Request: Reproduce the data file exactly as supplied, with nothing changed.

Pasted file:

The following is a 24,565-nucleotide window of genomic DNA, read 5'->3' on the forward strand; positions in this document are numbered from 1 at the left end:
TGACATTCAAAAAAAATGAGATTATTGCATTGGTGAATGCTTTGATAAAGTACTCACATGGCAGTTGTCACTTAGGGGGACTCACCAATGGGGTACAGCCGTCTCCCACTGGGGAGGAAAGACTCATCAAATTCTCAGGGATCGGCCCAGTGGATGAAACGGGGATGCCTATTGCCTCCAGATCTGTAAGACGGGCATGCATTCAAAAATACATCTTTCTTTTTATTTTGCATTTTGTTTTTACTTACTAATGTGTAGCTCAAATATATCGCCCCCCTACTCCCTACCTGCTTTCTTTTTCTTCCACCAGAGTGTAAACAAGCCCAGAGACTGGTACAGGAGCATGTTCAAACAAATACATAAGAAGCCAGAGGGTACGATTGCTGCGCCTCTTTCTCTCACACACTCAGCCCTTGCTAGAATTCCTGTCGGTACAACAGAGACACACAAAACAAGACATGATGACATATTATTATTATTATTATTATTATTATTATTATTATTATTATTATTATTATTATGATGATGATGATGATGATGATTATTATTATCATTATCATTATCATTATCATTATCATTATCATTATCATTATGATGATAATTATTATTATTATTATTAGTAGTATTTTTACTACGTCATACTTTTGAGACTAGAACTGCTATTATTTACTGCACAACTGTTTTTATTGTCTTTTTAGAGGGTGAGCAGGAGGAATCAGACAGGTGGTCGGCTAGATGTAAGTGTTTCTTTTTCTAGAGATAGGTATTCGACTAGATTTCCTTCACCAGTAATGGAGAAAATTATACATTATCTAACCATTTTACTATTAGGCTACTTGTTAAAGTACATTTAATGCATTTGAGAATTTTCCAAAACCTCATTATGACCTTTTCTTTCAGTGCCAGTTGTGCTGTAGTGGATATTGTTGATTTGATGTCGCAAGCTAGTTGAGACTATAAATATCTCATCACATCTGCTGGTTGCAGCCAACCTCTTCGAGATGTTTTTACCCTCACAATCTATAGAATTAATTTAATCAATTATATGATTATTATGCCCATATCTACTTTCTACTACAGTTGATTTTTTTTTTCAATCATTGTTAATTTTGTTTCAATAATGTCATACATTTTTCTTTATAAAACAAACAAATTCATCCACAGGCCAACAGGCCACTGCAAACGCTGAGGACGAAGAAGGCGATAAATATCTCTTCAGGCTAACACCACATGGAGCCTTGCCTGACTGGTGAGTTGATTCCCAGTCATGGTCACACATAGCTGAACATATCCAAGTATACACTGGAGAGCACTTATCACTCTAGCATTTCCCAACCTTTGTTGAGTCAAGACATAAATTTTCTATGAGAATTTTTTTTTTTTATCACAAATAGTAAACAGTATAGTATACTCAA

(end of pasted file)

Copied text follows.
The following is a 24,565-nucleotide window of genomic DNA, read 5'->3' on the forward strand; positions in this document are numbered from 1 at the left end:
TGACATTCAAAAAAAATGAGATTATTGCATTGGTGAATGCTTTGATAAAGTACTCACATGGCAGTTGTCACTTAGGGGGACTCACCAATGGGGTACAGCCGTCTCCCACTGGGGAGGAAAGACTCATCAAATTCTCAGGGATCGGCCCAGTGGATGAAACGGGGATGCCTATTGCCTCCAGATCTGTAAGACGGGCATGCATTCAAAAATACATCTTTCTTTTTATTTTGCATTTTGTTTTTACTTACTAATGTGTAGCTCAAATATATCGCCCCCCTACTCCCTACCTGCTTTCTTTTTCTTCCACCAGAGTGTAAACAAGCCCAGAGACTGGTACAGGAGCATGTTCAAACAAATACATAAGAAGCCAGAGGGTACGATTGCTGCGCCTCTTTCTCTCACACACTCAGCCCTTGCTAGAATTCCTGTCGGTACAACAGAGACACACAAAACAAGACATGATGACATATTATTATTATTATTATTATTATTATTATTATTATTATTATTATTATTATTATGATGATGATGATGATGATGATTATTATTATCATTATCATTATCATTATCATTATCATTATCATTATCATTATGATGATAATTATTATTATTATTATTAGTAGTATTTTTACTACGTCATACTTTTGAGACTAGAACTGCTATTATTTACTGCACAACTGTTTTTATTGTCTTTTTAGAGGGTGAGCAGGAGGAATCAGACAGGTGGTCGGCTAGATGTAAGTGTTTCTTTTTCTAGAGATAGGTATTCGACTAGATTTCCTTCACCAGTAATGGAGAAAATTATACATTATCTAACCATTTTACTATTAGGCTACTTGTTAAAGTACATTTAATGCATTTGAGAATTTTCCAAAACCTCATTATGACCTTTTCTTTCAGTGCCAGTTGTGCTGTAGTGGATATTGTTGATTTGATGTCGCAAGCTAGTTGAGACTATAAATATCTCATCACATCTGCTGGTTGCAGCCAACCTCTTCGAGATGTTTTTACCCTCACAATCTATAGAATTAATTTAATCAATTATATGATTATTATGCCCATATCTACTTTCTACTACAGTTGATTTTTTTTTTCAATCATTGTTAATTTTGTTTCAATAATGTCATACATTTTTCTTTATAAAACAAACAAATTCATCCACAGGCCAACAGGCCACTGCAAACGCTGAGGACGAAGAAGGCGATAAATATCTCTTCAGGCTAACACCACATGGAGCCTTGCCTGACTGGTGAGTTGATTCCCAGTCATGGTCACACATAGCTGAACATATCCAAGTATACACTGGAGAGCACTTATCACTCTAGCATTTCCCAACCTTTGTTGAGTCAAGACATAAATTTTCTATGAGAATTTTTTTTTTTTATCACAAATAGTAAACAGTATAGTATACTCAA